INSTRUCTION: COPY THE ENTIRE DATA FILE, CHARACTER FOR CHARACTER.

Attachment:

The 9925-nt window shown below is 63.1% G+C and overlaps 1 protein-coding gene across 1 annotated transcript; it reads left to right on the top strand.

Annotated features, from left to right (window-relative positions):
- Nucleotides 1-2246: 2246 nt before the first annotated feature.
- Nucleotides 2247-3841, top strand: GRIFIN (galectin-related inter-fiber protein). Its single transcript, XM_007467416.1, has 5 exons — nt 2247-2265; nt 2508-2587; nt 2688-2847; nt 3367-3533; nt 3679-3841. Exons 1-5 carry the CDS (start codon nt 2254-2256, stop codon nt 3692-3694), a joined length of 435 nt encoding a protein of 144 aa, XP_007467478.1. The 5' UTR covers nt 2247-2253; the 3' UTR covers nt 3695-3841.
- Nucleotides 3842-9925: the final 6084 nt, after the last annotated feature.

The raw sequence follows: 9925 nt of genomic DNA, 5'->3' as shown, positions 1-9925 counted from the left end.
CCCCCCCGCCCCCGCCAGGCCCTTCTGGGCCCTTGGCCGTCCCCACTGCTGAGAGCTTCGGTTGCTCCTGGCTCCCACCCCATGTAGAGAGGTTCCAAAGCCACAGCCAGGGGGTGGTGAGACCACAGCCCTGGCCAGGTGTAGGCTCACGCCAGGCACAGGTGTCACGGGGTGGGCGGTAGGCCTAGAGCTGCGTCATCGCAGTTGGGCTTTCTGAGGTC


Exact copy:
The 9925-nt window shown below is 63.1% G+C and overlaps 1 protein-coding gene across 1 annotated transcript; it reads left to right on the top strand.

Annotated features, from left to right (window-relative positions):
- Nucleotides 1-2246: 2246 nt before the first annotated feature.
- Nucleotides 2247-3841, top strand: GRIFIN (galectin-related inter-fiber protein). Its single transcript, XM_007467416.1, has 5 exons — nt 2247-2265; nt 2508-2587; nt 2688-2847; nt 3367-3533; nt 3679-3841. Exons 1-5 carry the CDS (start codon nt 2254-2256, stop codon nt 3692-3694), a joined length of 435 nt encoding a protein of 144 aa, XP_007467478.1. The 5' UTR covers nt 2247-2253; the 3' UTR covers nt 3695-3841.
- Nucleotides 3842-9925: the final 6084 nt, after the last annotated feature.

The raw sequence follows: 9925 nt of genomic DNA, 5'->3' as shown, positions 1-9925 counted from the left end.
CCCCCCCGCCCCCGCCAGGCCCTTCTGGGCCCTTGGCCGTCCCCACTGCTGAGAGCTTCGGTTGCTCCTGGCTCCCACCCCATGTAGAGAGGTTCCAAAGCCACAGCCAGGGGGTGGTGAGACCACAGCCCTGGCCAGGTGTAGGCTCACGCCAGGCACAGGTGTCACGGGGTGGGCGGTAGGCCTAGAGCTGCGTCATCGCAGTTGGGCTTTCTGAGGTC